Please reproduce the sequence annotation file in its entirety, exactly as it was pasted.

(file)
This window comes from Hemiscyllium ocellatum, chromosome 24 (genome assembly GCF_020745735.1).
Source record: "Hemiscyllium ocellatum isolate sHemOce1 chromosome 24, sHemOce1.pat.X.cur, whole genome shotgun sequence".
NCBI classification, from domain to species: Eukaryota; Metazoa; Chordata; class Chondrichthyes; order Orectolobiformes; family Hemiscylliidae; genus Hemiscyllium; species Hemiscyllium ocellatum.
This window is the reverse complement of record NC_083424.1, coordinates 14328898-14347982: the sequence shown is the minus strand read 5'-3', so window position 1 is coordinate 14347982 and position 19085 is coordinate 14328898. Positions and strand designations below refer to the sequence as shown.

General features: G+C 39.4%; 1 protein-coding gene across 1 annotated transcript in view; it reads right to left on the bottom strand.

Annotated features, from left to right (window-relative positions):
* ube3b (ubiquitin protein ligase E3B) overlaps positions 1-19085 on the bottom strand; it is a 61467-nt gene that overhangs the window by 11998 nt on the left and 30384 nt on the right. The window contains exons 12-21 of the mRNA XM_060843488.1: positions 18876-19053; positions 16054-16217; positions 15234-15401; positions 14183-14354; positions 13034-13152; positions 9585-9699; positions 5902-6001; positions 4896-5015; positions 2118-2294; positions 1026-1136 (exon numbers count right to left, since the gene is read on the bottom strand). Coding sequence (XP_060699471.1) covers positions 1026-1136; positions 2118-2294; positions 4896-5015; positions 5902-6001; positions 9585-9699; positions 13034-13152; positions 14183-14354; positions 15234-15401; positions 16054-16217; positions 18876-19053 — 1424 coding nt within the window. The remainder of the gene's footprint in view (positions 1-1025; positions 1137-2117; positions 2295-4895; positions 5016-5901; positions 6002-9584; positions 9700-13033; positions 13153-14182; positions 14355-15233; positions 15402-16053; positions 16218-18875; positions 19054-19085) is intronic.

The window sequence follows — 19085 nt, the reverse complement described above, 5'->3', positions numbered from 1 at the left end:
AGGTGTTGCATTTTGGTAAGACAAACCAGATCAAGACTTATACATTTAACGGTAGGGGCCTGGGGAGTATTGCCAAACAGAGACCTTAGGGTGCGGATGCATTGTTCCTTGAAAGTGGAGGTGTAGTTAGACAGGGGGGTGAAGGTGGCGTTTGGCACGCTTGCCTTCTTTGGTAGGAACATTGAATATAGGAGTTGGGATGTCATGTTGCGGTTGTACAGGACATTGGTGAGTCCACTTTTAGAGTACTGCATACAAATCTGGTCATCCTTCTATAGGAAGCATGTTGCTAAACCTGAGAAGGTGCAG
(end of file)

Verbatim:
This window comes from Hemiscyllium ocellatum, chromosome 24 (genome assembly GCF_020745735.1).
Source record: "Hemiscyllium ocellatum isolate sHemOce1 chromosome 24, sHemOce1.pat.X.cur, whole genome shotgun sequence".
NCBI classification, from domain to species: Eukaryota; Metazoa; Chordata; class Chondrichthyes; order Orectolobiformes; family Hemiscylliidae; genus Hemiscyllium; species Hemiscyllium ocellatum.
This window is the reverse complement of record NC_083424.1, coordinates 14328898-14347982: the sequence shown is the minus strand read 5'-3', so window position 1 is coordinate 14347982 and position 19085 is coordinate 14328898. Positions and strand designations below refer to the sequence as shown.

General features: G+C 39.4%; 1 protein-coding gene across 1 annotated transcript in view; it reads right to left on the bottom strand.

Annotated features, from left to right (window-relative positions):
* ube3b (ubiquitin protein ligase E3B) overlaps positions 1-19085 on the bottom strand; it is a 61467-nt gene that overhangs the window by 11998 nt on the left and 30384 nt on the right. The window contains exons 12-21 of the mRNA XM_060843488.1: positions 18876-19053; positions 16054-16217; positions 15234-15401; positions 14183-14354; positions 13034-13152; positions 9585-9699; positions 5902-6001; positions 4896-5015; positions 2118-2294; positions 1026-1136 (exon numbers count right to left, since the gene is read on the bottom strand). Coding sequence (XP_060699471.1) covers positions 1026-1136; positions 2118-2294; positions 4896-5015; positions 5902-6001; positions 9585-9699; positions 13034-13152; positions 14183-14354; positions 15234-15401; positions 16054-16217; positions 18876-19053 — 1424 coding nt within the window. The remainder of the gene's footprint in view (positions 1-1025; positions 1137-2117; positions 2295-4895; positions 5016-5901; positions 6002-9584; positions 9700-13033; positions 13153-14182; positions 14355-15233; positions 15402-16053; positions 16218-18875; positions 19054-19085) is intronic.

The window sequence follows — 19085 nt, the reverse complement described above, 5'->3', positions numbered from 1 at the left end:
AGGTGTTGCATTTTGGTAAGACAAACCAGATCAAGACTTATACATTTAACGGTAGGGGCCTGGGGAGTATTGCCAAACAGAGACCTTAGGGTGCGGATGCATTGTTCCTTGAAAGTGGAGGTGTAGTTAGACAGGGGGGTGAAGGTGGCGTTTGGCACGCTTGCCTTCTTTGGTAGGAACATTGAATATAGGAGTTGGGATGTCATGTTGCGGTTGTACAGGACATTGGTGAGTCCACTTTTAGAGTACTGCATACAAATCTGGTCATCCTTCTATAGGAAGCATGTTGCTAAACCTGAGAAGGTGCAG